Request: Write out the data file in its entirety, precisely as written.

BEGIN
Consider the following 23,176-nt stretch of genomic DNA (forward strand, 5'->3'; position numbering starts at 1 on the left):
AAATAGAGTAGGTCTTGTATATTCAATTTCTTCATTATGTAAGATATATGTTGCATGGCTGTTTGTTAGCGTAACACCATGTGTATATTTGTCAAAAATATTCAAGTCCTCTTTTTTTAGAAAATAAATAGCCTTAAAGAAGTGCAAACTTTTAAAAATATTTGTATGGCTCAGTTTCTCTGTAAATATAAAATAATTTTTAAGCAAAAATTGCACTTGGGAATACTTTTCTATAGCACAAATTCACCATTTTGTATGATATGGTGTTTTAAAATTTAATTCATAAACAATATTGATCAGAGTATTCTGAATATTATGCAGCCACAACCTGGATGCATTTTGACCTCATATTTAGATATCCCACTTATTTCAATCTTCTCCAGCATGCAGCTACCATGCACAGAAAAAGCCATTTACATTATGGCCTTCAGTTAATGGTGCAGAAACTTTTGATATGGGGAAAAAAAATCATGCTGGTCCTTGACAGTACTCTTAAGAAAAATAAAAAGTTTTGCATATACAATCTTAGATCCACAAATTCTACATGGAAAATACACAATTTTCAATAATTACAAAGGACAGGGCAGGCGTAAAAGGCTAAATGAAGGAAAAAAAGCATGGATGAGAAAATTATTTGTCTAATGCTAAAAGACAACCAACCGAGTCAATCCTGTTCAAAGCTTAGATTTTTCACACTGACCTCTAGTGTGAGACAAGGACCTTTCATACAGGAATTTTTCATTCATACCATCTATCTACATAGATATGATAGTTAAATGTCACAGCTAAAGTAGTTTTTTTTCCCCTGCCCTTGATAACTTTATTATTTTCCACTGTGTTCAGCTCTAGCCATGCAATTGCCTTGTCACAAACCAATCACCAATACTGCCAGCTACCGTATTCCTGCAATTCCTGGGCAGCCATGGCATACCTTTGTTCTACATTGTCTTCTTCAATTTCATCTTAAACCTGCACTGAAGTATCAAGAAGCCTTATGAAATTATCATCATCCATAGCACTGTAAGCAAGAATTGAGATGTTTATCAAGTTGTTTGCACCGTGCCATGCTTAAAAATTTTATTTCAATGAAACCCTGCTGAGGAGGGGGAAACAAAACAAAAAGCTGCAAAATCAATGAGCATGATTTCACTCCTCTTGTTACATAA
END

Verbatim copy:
Consider the following 23,176-nt stretch of genomic DNA (forward strand, 5'->3'; position numbering starts at 1 on the left):
AAATAGAGTAGGTCTTGTATATTCAATTTCTTCATTATGTAAGATATATGTTGCATGGCTGTTTGTTAGCGTAACACCATGTGTATATTTGTCAAAAATATTCAAGTCCTCTTTTTTTAGAAAATAAATAGCCTTAAAGAAGTGCAAACTTTTAAAAATATTTGTATGGCTCAGTTTCTCTGTAAATATAAAATAATTTTTAAGCAAAAATTGCACTTGGGAATACTTTTCTATAGCACAAATTCACCATTTTGTATGATATGGTGTTTTAAAATTTAATTCATAAACAATATTGATCAGAGTATTCTGAATATTATGCAGCCACAACCTGGATGCATTTTGACCTCATATTTAGATATCCCACTTATTTCAATCTTCTCCAGCATGCAGCTACCATGCACAGAAAAAGCCATTTACATTATGGCCTTCAGTTAATGGTGCAGAAACTTTTGATATGGGGAAAAAAAATCATGCTGGTCCTTGACAGTACTCTTAAGAAAAATAAAAAGTTTTGCATATACAATCTTAGATCCACAAATTCTACATGGAAAATACACAATTTTCAATAATTACAAAGGACAGGGCAGGCGTAAAAGGCTAAATGAAGGAAAAAAAGCATGGATGAGAAAATTATTTGTCTAATGCTAAAAGACAACCAACCGAGTCAATCCTGTTCAAAGCTTAGATTTTTCACACTGACCTCTAGTGTGAGACAAGGACCTTTCATACAGGAATTTTTCATTCATACCATCTATCTACATAGATATGATAGTTAAATGTCACAGCTAAAGTAGTTTTTTTTCCCCTGCCCTTGATAACTTTATTATTTTCCACTGTGTTCAGCTCTAGCCATGCAATTGCCTTGTCACAAACCAATCACCAATACTGCCAGCTACCGTATTCCTGCAATTCCTGGGCAGCCATGGCATACCTTTGTTCTACATTGTCTTCTTCAATTTCATCTTAAACCTGCACTGAAGTATCAAGAAGCCTTATGAAATTATCATCATCCATAGCACTGTAAGCAAGAATTGAGATGTTTATCAAGTTGTTTGCACCGTGCCATGCTTAAAAATTTTATTTCAATGAAACCCTGCTGAGGAGGGGGAAACAAAACAAAAAGCTGCAAAATCAATGAGCATGATTTCACTCCTCTTGTTACATAA